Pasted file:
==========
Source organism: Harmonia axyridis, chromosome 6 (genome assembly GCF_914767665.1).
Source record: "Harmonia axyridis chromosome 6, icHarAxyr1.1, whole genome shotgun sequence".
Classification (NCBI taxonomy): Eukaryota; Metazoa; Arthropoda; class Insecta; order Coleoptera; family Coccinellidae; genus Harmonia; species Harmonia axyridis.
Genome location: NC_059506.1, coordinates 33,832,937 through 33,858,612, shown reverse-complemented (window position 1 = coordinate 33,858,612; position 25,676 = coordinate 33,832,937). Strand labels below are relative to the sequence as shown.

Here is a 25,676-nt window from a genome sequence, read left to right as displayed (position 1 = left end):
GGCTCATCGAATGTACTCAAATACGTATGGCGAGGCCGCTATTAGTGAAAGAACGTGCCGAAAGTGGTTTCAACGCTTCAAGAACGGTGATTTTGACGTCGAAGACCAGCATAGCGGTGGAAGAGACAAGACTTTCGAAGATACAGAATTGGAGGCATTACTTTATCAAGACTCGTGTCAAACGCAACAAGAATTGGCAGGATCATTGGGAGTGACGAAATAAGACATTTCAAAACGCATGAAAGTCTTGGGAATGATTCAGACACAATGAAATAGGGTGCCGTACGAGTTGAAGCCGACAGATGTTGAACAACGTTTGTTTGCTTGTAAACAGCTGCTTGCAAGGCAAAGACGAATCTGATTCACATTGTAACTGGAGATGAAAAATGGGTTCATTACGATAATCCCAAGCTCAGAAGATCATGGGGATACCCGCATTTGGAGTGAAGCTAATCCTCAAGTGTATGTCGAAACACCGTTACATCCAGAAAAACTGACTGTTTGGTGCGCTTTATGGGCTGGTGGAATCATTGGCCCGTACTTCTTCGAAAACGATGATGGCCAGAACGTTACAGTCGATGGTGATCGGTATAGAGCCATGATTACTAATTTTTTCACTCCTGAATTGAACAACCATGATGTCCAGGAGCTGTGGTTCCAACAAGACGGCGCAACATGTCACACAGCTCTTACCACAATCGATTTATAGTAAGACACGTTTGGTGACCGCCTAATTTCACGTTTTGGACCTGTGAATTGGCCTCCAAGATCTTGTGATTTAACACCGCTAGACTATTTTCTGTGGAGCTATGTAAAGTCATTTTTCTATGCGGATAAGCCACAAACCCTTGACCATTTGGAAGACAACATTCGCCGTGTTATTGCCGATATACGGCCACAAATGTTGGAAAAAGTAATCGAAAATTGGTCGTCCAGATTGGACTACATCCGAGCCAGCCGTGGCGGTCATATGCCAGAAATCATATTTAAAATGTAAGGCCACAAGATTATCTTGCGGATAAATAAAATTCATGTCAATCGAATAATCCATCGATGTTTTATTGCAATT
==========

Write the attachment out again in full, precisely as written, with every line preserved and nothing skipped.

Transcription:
Source organism: Harmonia axyridis, chromosome 6 (genome assembly GCF_914767665.1).
Source record: "Harmonia axyridis chromosome 6, icHarAxyr1.1, whole genome shotgun sequence".
Classification (NCBI taxonomy): Eukaryota; Metazoa; Arthropoda; class Insecta; order Coleoptera; family Coccinellidae; genus Harmonia; species Harmonia axyridis.
Genome location: NC_059506.1, coordinates 33,832,937 through 33,858,612, shown reverse-complemented (window position 1 = coordinate 33,858,612; position 25,676 = coordinate 33,832,937). Strand labels below are relative to the sequence as shown.

Here is a 25,676-nt window from a genome sequence, read left to right as displayed (position 1 = left end):
GGCTCATCGAATGTACTCAAATACGTATGGCGAGGCCGCTATTAGTGAAAGAACGTGCCGAAAGTGGTTTCAACGCTTCAAGAACGGTGATTTTGACGTCGAAGACCAGCATAGCGGTGGAAGAGACAAGACTTTCGAAGATACAGAATTGGAGGCATTACTTTATCAAGACTCGTGTCAAACGCAACAAGAATTGGCAGGATCATTGGGAGTGACGAAATAAGACATTTCAAAACGCATGAAAGTCTTGGGAATGATTCAGACACAATGAAATAGGGTGCCGTACGAGTTGAAGCCGACAGATGTTGAACAACGTTTGTTTGCTTGTAAACAGCTGCTTGCAAGGCAAAGACGAATCTGATTCACATTGTAACTGGAGATGAAAAATGGGTTCATTACGATAATCCCAAGCTCAGAAGATCATGGGGATACCCGCATTTGGAGTGAAGCTAATCCTCAAGTGTATGTCGAAACACCGTTACATCCAGAAAAACTGACTGTTTGGTGCGCTTTATGGGCTGGTGGAATCATTGGCCCGTACTTCTTCGAAAACGATGATGGCCAGAACGTTACAGTCGATGGTGATCGGTATAGAGCCATGATTACTAATTTTTTCACTCCTGAATTGAACAACCATGATGTCCAGGAGCTGTGGTTCCAACAAGACGGCGCAACATGTCACACAGCTCTTACCACAATCGATTTATAGTAAGACACGTTTGGTGACCGCCTAATTTCACGTTTTGGACCTGTGAATTGGCCTCCAAGATCTTGTGATTTAACACCGCTAGACTATTTTCTGTGGAGCTATGTAAAGTCATTTTTCTATGCGGATAAGCCACAAACCCTTGACCATTTGGAAGACAACATTCGCCGTGTTATTGCCGATATACGGCCACAAATGTTGGAAAAAGTAATCGAAAATTGGTCGTCCAGATTGGACTACATCCGAGCCAGCCGTGGCGGTCATATGCCAGAAATCATATTTAAAATGTAAGGCCACAAGATTATCTTGCGGATAAATAAAATTCATGTCAATCGAATAATCCATCGATGTTTTATTGCAATT